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726th ACS trains with German Air Force, US Marines Master Sgt. Kevin Wallace

A 726th Air Control Squadron truck, part of a six-truck convoy, moves across the Idaho desert, roughly 75 miles from Mountain Home Air Force Base, Oct. 4, 2013. The 726th ACS convoy served as a training "enemy" force for U.S. Navy AV8-B Harriers, German Air Force AG-51 Tornados and for a team of U.S. Marine 1st Air Naval Gunfire Liaison Company joint terminal attack controllers, providing mutual beneficial training for all parties. The 1st ANGLICO team members called in air support during the exercise to re-qualify JTACs and to maintain proficiency in their ability to provide close-air support, while training with another major coalition partner nation - Germany. (U.S. Air Force photo by Master Sgt. Kevin Wallace/RELEASED)

MOUNTAIN HOME AIR FORCE BASE, Idaho - A team of 726th Air Control Squadron Airmen ventured far into the Idaho desert to serve as an exercise enemy force for joint terminal attack controllers, pilots and weapons officers Oct. 4, 2013.

Their six-truck convoy functioned as moving targets for U.S. Navy AV8-B Harriers, German Air Force AG-51 Tornadoes and for a team of U.S. Marine 1st Air Naval Gunfire Liaison JTACs.

The convoys are part of the German Air Force Tornado Fighter Weapons Instructor Course Mission Employment Phase, which began here Sept. 30 and is scheduled to end Oct. 16.

"We're providing target support for Marine Corps JTACs as well as Air Force and German Air Force assets," said Senior Airman James Wilson, 726th ACS, or 'Hard Rock' convoy commander. "JTACs will see us and call us in for ground support, then we'll get strafed or bombed by assets in the air."

Enhancing pilots, weapons officers and JTACs capability enhances combat air power.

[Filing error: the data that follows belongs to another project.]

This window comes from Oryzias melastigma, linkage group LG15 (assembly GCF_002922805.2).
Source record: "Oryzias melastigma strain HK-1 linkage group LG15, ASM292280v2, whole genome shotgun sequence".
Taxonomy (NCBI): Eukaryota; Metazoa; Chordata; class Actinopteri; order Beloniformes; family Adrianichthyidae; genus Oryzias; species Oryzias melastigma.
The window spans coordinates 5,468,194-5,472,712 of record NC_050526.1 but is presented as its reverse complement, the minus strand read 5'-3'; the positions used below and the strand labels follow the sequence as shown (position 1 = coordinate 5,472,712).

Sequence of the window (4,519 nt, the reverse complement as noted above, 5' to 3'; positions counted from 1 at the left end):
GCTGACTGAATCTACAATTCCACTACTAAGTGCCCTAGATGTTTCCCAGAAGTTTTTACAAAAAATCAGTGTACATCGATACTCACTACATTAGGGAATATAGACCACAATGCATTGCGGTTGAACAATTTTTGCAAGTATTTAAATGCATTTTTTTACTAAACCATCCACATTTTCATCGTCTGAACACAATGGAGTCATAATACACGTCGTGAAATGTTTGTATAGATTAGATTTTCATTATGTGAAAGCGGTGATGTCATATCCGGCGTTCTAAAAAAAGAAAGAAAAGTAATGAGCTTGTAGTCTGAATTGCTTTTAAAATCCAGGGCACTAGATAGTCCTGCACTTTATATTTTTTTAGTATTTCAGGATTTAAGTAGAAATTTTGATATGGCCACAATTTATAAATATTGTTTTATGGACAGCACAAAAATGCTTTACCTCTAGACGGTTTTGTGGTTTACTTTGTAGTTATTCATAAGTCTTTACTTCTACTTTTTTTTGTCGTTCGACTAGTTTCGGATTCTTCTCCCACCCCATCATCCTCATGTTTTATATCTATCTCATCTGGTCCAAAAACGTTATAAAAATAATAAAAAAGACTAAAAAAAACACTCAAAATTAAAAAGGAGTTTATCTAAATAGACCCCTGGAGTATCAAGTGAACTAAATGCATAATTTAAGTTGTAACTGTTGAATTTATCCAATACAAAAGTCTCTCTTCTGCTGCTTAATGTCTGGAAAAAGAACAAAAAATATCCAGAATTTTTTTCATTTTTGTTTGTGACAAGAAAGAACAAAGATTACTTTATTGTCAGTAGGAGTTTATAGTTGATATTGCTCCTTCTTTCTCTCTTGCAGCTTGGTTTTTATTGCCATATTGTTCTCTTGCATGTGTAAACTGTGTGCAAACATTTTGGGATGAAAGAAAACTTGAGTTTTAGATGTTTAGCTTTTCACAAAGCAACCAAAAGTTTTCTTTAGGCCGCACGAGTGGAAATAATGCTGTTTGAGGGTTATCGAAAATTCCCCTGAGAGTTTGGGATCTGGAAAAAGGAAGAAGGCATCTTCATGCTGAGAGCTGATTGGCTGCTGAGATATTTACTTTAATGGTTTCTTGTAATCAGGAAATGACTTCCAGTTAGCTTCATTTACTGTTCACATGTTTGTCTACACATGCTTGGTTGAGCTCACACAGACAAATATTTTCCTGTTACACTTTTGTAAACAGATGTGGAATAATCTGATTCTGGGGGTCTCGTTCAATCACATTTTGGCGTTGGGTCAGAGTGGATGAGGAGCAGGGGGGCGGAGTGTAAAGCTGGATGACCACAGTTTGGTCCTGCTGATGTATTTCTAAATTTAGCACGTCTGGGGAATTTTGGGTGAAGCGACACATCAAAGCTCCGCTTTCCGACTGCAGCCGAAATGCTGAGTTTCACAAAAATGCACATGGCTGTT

"In a real-world scenario, like Afghanistan, our unit enhances the capabilities of the battlefield commander," Marine Capt. Charles Watt, 1st ANGLICO Supporting Arms Liaison Team officer-in-charge. "Mountain Roundup is an excellent opportunity for our SALT to continue its training in preparation for upcoming deployments."

Marines aren't the only ones who benefit from the 726th ACS convoys.

"We're providing target support for Marine Corps JTACs as well as Air Force and German Air Force assets," said Wilson. "We do these once a month as training convoys, which qualifies our drivers on a wide variety of vehicles while simultaneously providing training for JTACs and air assets."

Hard Rock participates in Mountain Roundup every year to provide realistic convoy support to the Germans and other participants.

"This year we're running about 30 convoys to support with accurate ground targeting of moving targets," said Wilson. "This is a unique range where the aircraft can get really low and strafe us."

Even though the scenarios are exercises, Wilson must ensure his team is safe while on the roads and range.

"The big thing out here is bad road conditions, quickly changing weather and snow. We need to make sure we stay properly spaced and safe out here," he said. "Communication is big for us."

Mountain Home Air Force Base maintains emitter sites across almost 7,500-square miles of operational range space, and it's that access to airspace and ranges that allows for realistic, safe training and testing while providing the flexibility to accommodate the complexity of this multinational, multiservice exercise.

The end result to proper training is real-world employment.


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Public Domain Mark
This work, 726th ACS trains with GAF, US Marines, by MSgt Kevin Wallace, identified by DVIDS, is free of known copyright restrictions under U.S. copyright law.

Date Taken:10.04.2013

Date Posted:10.05.2013 00:50

Location:MOUNTAIN HOME AIR FORCE BASE, ID, USGlobe

Hometown:BOISE, ID, US

Hometown:CAMP LEJEUNE, NC, US

Hometown:CAMP PENDLETON, CA, US

Hometown:MOUNTAIN HOME AIR FORCE BASE, ID, US

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